Train Station On Track For Face-lift

0
89
The Hicksville train station as it stands today (above), along with an artist’s rendering of the upgrades (below).
The Hicksville train station as it stands today (above), along with an artist’s rendering of the upgrades (below).

MTA will spend $121 million to renovate Hicksville hub

Work has begun to “rebuild, reimagine and modernize” the Hicksville train station, the third busiest on the Long Island Rail Road. The $121 million project was first announced in February of 2015 by Governor Andrew Cuomo and a more detailed announcement was released Sept. 21.

“That train station needs the work. Seriously,” said Hicksville Chamber of Commerce President Lionel Chitty. “How can you have the busiest train station, a hub and transfer, and not have it [looking like] it’s a flagship station?”

Derek Stadler is a member of the Hicksville Historical Society and has written extensively online about the history of the station.

“Considering I am a daily commuter to Long Island City from Hicksville, any changes to the overall station are welcomed,” he stated. “It has been somewhat neglected for years and it shows. Its grimy, poorly lit, smelly, and unattractive. The only historic element at the station is the Penn Station eagle in the parking lot.”

The upgrades will “include Wi-Fi and USB charging stations throughout the station; an enhanced interior waiting room; new platforms with glass-enclosed, heated waiting rooms; improved lighting; a translucent canopy roof; improved stairways, escalators, plaza elevators, a video security system, audio and digital communications systems and better signage. The renovated station will also include new laminated art glass installations by New York-based artist Roy Nicholson, who designed the mosaic tile art work in the station ticket office in 2001. With construction beginning this month, the station work is expected to be completed by the spring of 2018.”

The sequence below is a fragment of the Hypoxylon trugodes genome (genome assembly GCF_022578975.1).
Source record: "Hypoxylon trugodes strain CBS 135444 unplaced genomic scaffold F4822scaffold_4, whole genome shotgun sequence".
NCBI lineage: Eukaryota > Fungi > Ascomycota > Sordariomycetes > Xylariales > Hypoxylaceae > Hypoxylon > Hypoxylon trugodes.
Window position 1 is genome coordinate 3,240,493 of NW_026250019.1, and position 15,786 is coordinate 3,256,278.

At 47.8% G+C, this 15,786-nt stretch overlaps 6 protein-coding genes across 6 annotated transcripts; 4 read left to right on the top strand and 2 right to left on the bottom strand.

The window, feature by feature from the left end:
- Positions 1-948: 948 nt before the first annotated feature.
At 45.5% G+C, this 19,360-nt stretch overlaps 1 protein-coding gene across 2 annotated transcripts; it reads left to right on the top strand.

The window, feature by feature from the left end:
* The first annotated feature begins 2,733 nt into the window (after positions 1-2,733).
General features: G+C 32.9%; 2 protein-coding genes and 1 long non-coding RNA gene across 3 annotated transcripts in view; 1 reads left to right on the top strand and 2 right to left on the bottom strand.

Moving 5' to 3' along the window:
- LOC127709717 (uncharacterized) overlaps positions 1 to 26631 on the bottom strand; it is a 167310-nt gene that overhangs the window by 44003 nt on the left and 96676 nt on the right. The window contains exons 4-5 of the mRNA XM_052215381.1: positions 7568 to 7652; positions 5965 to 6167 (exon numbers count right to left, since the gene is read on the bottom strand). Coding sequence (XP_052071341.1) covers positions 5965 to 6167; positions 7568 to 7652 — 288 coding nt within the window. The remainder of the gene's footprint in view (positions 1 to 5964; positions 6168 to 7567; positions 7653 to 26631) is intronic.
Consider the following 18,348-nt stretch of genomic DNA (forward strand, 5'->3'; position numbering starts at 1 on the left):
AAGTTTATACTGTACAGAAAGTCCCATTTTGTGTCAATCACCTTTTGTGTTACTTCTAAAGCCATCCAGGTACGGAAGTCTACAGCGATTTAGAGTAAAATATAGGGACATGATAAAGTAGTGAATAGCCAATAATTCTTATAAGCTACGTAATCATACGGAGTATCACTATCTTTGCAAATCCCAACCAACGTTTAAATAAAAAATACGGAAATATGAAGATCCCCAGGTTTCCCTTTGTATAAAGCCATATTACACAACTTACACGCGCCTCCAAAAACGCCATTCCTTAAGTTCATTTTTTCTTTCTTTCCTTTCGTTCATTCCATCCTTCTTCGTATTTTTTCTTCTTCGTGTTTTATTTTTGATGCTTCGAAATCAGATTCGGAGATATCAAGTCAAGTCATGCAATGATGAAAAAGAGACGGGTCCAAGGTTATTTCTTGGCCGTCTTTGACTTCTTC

According to Cuomo, the current station, now more than 50 years old, is plagued by poor drainage and cracked concrete as well as elevators and escalators that are nearing the end of their useful lives.

Cuomo also announced that the central hub and main transfer point, Jamaica station, will receive funding to create a new platform and tracks. Both were identified as key stations in the so-called “main spine,” the 40-mile corridor from Jamaica to Ronkonkoma.